BELIZE CITY–Education and culture delegations from Central American countries which are member states of the Central American Integration System (Sistema de la Integración Centroamericana — SICA in Spanish) met in Belize last week to discuss, among other things, a new Central America Education Policy, approved by Heads of Governments of the region, as officials begin to chart the way forward for the policy’s implementation.
Education Minister Patrick Faber chaired the education sessions, as well as a joint session on culture with Tourism and Culture Minister Manuel Heredia.
According to Minister Faber, the policy aligns perfectly with Belize’s national stance on education in key areas such as teacher training, early childhood education, the teaching of English and Spanish, and the expansion of educational opportunities in the region.
Faber told us that there is nothing contained in the policy objectives that is outside what Belize has been doing in education.
The SICA countries met from Thursday to Saturday on San Pedro. Faber said that one of the main topics discussed on Saturday was the number of contact hours in the classroom, and it became evident that Belizean students have less of such hours than students in neighboring countries.
“I’ll tell people that Belize has one of the lowest numbers of contact hours, I think we have 180 [days a year], while you have other countries in the region that have up to 225 [days a year], I think,” the minister said.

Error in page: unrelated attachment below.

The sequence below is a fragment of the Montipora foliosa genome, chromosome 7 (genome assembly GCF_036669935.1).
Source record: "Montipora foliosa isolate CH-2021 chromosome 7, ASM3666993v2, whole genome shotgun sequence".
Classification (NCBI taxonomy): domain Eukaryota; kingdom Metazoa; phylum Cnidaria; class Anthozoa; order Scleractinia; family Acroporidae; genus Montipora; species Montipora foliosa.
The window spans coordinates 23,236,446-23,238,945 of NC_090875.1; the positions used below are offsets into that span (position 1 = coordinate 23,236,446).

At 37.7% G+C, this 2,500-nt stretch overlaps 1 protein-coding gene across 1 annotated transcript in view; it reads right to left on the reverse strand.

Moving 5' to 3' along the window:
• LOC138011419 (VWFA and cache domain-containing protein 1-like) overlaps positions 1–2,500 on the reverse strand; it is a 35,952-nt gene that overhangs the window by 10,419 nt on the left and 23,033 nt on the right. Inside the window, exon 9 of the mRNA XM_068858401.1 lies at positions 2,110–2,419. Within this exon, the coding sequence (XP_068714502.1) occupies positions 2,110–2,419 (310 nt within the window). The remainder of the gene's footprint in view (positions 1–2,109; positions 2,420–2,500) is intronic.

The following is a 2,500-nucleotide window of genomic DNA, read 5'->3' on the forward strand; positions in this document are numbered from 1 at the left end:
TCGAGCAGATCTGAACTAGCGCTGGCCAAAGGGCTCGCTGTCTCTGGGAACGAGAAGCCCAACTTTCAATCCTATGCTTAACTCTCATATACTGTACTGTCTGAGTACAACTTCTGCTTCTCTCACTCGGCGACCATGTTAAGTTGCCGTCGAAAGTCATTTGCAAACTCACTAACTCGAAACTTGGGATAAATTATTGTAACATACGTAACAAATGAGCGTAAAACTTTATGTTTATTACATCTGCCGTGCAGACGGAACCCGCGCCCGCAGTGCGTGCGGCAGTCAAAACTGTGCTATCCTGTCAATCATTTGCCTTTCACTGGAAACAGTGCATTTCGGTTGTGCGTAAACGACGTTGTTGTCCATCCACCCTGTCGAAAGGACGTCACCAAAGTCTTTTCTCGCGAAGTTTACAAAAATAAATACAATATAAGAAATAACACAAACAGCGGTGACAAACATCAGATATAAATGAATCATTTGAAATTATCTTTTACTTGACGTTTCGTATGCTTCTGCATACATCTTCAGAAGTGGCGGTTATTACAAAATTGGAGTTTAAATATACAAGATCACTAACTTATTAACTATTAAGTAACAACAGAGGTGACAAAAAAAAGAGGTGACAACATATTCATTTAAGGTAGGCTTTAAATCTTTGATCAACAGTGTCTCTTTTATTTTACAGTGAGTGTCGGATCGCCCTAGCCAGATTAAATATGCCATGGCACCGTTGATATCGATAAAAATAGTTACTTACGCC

“There was mention of Japan, but Japan is of course not in our region, with 240 contact days. I am saying this because it is now incumbent on us to do better. 180 contact days is by far too small; you see our struggles in mathematics and so on and I have to agree with the move in the region to improve on contact hours,” Faber added.
He said that the ministry will have to look at lengthening the numbers of hours that students have in the classroom, and also the amount of hours of contact that teachers have with children.
Kathleen Flowers, president of the Belize Nationals Teachers’ Union (BNTU), told Amandala when we contacted her for her feedback today on the minister’s announcement, that they have heard it said before that the contact hours for Belize students is among the lowest, but she said that this is something that should be discussed among all stakeholders.
“I can’t think that teachers would be against having more contact hours, especially if it will lead to better delivery, but it has to be something that is worked out in alignment with education rules and the education sector strategy,” Flowers said.
She said that the effort has to be a comprehensive one from all stakeholders, and they will also have to talk about how they will balance the equation to consider remuneration that will be required for additional contact hours. She pointed out that currently, many teachers give extra classes to students and some teachers don’t even get vacation time because of the need to do extra. However, they do not get paid for those extra hours
“We have to put this on the table as one of the issues to be deal with post-haste, since [the minister] has said it publicly. We want to look, as an organization, to see what input they will have in it, and how to develop the plans going forward,” Flowers told us.